Purity Ring, 'Shrines' (4AD)

7
Shrines
Critical Mass
Release Date: July 24, 2012
Label: 4AD

by Jessica Hopper

Purity Ring hit several sweet spots. For starters, consider the coed Canadian duo the pre-dawn antidote to corporate dubstep's calculated thud: softer and girlier, but also sharper and more potent, the other side of the sensual divide created by all the big-dick EDM that remains a mere spray tan away from the purest Ibiza cheese. While it's fine enough to luxuriate in all that sort of decadence for a night, Shrines offers midnight-black disco sustenance. Amid its revving and electro shuddering, ebbing and exploding sub-bass — elements we usually associate with the frosty distance of dubstep and techno — we get frontwoman Megan James daring us to "steal my sweating lips." It's a far cry, too, from the cheap come-ons of do-me pop; it sounds like something utterly private being revealed, but not for purposes of titillation.

Shrines' unambiguous grinding and thumping belie the group's essential twee-ness. These are not clumsy make-out jams for pasty Belle and Sebastian fans with too much body shame to enjoy, say, a Maxwell record (for which we should all be grateful). For far too long, indie rock has been flitting and cross-pollinating with R&B and the I'ma-do-you end of dance music — and not getting it right. As promising as Solange Knowles' flirtation with the Dirty Projectors or Will Oldham's splaying of R. Kelly songs might be, the appeal is still largely ironic novelty. No man or woman among us with any self-respect (or game) is gonna put on Swing Lo Magellan in an amorous situation: too much herky-jerk atonal shimmer, too many solos. Which is where Purity Ring succeed: They're conversant in that indie-darling world, but their vibe is proper freak-you.

The duo's debut album feels especially live and fresh given that its smeary, trenchant wub-wub-wub dubsteppy pulse still works, even though we've been hearing it in forms both subtle (Burial) and unsubtle (Skrillex) for years now. Programmer/producer Corin Roddick drills with this intractable pulse/drop/pulse/drop rhythm, augmenting it with synthetic scrapes and squelching, fluttering, tweaked 303-screech punctuated with a lurching thump. It's the sort of polar-frequency reciprocity that turned us on in those bygone Aciiiieeed days. But both these kids are too young to mind that history or obey the natural law of the post-1 a.m. dance floor. They know what works, and how to rework it.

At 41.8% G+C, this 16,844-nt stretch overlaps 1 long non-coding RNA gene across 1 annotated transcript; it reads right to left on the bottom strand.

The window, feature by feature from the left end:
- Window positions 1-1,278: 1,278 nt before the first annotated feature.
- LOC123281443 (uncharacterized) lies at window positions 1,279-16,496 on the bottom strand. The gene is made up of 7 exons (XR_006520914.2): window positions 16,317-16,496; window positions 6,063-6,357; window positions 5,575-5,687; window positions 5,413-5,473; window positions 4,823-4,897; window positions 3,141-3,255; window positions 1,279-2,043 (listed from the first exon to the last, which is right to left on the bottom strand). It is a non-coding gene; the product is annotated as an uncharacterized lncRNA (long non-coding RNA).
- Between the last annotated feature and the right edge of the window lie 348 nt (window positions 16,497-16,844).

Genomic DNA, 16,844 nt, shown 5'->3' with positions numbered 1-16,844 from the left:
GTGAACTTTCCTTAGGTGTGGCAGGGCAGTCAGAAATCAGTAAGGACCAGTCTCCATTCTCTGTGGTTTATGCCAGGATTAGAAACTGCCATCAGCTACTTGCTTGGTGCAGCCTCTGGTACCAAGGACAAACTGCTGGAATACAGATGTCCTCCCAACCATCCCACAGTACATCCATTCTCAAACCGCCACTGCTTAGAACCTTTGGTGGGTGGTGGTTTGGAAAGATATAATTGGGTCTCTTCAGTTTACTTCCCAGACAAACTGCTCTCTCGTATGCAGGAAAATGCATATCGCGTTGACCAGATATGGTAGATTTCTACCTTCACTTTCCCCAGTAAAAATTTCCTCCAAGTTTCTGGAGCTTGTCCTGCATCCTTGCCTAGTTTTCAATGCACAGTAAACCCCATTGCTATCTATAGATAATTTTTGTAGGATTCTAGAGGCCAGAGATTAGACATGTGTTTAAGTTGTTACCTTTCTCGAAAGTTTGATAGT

Roddick ably makes the most out of James' clarion voice. Unadorned, it's high, chipper, and clear, but here it's more seductive and substantial; chopped, sampled, and strewn across a chorus as nothing but a percussive chirp. It is the only thing that ever tilts Shrines towards coming across a bit precious — James occasionally sounding more like a little girl than a woman.

In interviews, Roddick cops to drawing inspiration from contemporary chart R&B and hip-hop; genres he'd someday like to work in. Shrines is a hell of an audition tape. Part of what makes the album so effortlessly listenable is that all the synthetic bump isn't burdened with the patina of indie shame; it isn't scuzzed-up or self-consciously lo-fi. Roddick carefully engages EDM clichés and structures, but doesn't kick them up to neon-alert levels. Nevertheless, his ambition is palpable.

For James, her goals aren't as clear-cut; her contribution to the album's R&B feel is that she's working almost entirely in the corporeal. Every song is lyrically loaded up with body-sense (though Pretty Ricky's "Lay Your Body Down" it’s not). Instead, this is full-tilt Canadian Gothic Amateur Surgery hour, beginning with the thighs, eyes, and lashes of "Crawlersout," and working toward the more oblique "sockets and creases and holes." "Fineshrine" avers that the way to touch a girl's broken heart is by going direct through the sternum. "Grandloves" offers an invitation to drink from her skull (very Mortiis dinner party). Bones, bellies, and all manner of holes gradually pile up; there is also a mention of a "womb stem." Interpret that neologism as you will.

Finally, on "Saltkin" and "Lofticries," James drops the creepy coroner poesy for something a bit closer to humpitude, the sighing of her starving hips, trembling thighs, and various personal liquids set against the clipped bup-bup of her own voice as the beat doubles, then drops. The contrast between Purity Ring's two halves is special and compelling, but Shrines goes over best when Roddick's reverent sound and James' lustful fury synchronize and break you off properly, womb-stem-style.

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